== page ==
9-13 July 2012
Africa/Johannesburg timezone
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Fine Structure of the Isovector Giant Dipole Resonance using the (p,p') reaction at zero degrees: Effects of strong nuclear deformation

Presented by Ms. Lindsay DONALDSON on 10 Jul 2012 from 17:30 to 19:30
Type: Poster Presentation
Session: Poster Session
Track: Track B - Nuclear, Particle and Radiation Physics

Abstract

The decay of giant resonances in nuclei is a prime example of how a well-ordered collective excitation dissolves into a disordered motion of internal degrees of freedom in fermionic quantum many-body systems. Fine structure of the Isovector Giant Dipole Resonance (IVGDR) for the neodymium isotope chain, <sup>142,144,146,148,150</sup>Nd, has been observed in high energy-resolution inelastic proton scattering experiments. The state-of-the-art K600 magnetic spectrometer of iThemba LABS was used to perform these experiments at zero-degrees scattering angle with an incident proton energy of 200 MeV. The analysis of the measured (p,p') energy spectra will yield insight into the transition from spherical (<sup>142</sup>Nd) to highly deformed (<sup>150</sup>Nd) nuclei and provide information about the dominant damping mechanisms. A comparison can be made to (&gamma,<i>xn</i>) data which clearly show a broadening and splitting of the IVGDR as deformation increases. It should be noted that other resonances are also observed at zero degrees. In particular, the Isoscalar Giant Quadrupole Resonance (ISGQR) for which comparisons can be made to data taken in a complimentary experiment at finite scattering angles. Preliminary results will be presented.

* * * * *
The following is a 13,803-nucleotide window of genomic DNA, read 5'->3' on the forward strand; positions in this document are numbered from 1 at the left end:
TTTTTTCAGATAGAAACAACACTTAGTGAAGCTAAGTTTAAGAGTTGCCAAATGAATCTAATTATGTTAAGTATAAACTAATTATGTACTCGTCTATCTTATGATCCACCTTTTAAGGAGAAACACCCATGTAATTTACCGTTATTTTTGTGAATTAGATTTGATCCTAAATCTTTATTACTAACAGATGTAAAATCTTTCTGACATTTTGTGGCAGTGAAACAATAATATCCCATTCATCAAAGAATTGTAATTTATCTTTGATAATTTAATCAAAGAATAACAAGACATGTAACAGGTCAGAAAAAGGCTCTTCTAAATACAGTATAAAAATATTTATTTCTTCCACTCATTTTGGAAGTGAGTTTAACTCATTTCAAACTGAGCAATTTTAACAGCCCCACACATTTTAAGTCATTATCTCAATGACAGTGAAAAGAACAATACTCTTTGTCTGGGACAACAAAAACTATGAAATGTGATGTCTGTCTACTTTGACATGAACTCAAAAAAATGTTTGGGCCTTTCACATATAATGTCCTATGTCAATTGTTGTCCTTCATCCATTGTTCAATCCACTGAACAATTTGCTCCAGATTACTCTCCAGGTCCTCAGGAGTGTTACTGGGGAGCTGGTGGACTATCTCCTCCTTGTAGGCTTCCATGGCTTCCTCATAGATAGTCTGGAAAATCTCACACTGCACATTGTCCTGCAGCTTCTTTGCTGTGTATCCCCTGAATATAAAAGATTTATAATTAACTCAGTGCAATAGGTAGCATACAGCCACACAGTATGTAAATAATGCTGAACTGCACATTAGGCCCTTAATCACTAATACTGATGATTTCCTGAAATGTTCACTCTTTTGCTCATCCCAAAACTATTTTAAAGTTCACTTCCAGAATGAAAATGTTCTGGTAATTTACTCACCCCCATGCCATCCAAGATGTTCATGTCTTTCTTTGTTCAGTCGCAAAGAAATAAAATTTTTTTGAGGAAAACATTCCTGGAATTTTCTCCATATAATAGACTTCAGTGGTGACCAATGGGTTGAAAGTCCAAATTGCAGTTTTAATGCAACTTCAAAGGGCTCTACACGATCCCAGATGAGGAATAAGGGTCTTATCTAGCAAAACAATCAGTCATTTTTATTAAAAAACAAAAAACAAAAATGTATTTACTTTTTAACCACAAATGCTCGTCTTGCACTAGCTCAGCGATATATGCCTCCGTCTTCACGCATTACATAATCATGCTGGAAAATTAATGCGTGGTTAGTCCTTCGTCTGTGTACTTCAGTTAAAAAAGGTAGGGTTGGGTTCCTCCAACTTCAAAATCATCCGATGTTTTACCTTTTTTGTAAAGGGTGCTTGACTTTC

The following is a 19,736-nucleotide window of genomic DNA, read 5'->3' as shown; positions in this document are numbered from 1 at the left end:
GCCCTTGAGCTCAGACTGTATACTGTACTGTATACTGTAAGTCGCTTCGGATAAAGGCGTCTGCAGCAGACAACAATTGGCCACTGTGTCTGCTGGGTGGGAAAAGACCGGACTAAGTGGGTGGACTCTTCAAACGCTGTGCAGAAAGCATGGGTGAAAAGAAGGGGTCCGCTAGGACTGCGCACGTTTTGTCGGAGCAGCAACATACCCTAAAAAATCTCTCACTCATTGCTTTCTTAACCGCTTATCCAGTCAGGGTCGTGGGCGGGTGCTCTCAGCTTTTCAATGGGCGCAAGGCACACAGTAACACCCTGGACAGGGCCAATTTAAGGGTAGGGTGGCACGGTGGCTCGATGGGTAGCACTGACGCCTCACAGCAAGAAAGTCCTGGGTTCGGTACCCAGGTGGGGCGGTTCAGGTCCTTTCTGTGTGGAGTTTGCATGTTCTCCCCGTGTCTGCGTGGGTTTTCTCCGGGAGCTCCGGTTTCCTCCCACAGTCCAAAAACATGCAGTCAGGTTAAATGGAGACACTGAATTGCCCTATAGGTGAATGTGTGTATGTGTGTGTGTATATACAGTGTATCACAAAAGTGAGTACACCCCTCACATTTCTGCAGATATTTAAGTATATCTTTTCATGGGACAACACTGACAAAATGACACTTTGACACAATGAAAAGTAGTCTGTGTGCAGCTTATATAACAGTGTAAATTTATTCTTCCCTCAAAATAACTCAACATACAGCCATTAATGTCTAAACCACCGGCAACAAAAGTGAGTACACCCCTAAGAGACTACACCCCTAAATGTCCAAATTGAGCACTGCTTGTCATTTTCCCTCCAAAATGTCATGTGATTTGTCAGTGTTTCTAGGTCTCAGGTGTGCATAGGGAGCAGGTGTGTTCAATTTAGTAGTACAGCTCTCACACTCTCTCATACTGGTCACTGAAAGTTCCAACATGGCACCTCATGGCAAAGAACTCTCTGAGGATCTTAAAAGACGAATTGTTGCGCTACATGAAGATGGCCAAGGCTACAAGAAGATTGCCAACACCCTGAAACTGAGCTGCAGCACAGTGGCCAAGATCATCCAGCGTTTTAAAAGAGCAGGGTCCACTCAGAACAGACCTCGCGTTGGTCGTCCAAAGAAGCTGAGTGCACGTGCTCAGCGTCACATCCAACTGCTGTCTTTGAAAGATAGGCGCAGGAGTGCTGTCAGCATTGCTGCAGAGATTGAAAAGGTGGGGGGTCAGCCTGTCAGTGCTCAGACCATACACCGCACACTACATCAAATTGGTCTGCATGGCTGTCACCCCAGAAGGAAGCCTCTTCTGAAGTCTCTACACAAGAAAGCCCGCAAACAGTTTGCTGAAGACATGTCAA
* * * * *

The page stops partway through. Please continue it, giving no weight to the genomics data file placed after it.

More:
Award

Yes

Level

MSc

Supervisor

Professor John Carter: john.carter@wits.ac.za University of the Witwatersrand

Paper

No

Place

Location: IT Building
Room:


Primary authors

  • Ms. Lindsay DONALDSON School of Physics, University of the Witwatersrand, Johannesburg 2050, South Africa
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Co-authors

  • Dr. Zinhle BUTHELEZI iThemba Laboratory for Accelerator Based Sciences, Somerset West 7129, South Africa
  • Prof. John CARTER School of Physics, University of the Witwatersrand, Johannesburg 2050, South Africa
  • Prof. Gordon COOPER School of Geosciences, University of the Witwatersrand, Johannesburg 2050, South Africa
  • Prof. Roger FEARICK Physics Department, University of Cape Town, Rondebosch 7700, South Africa
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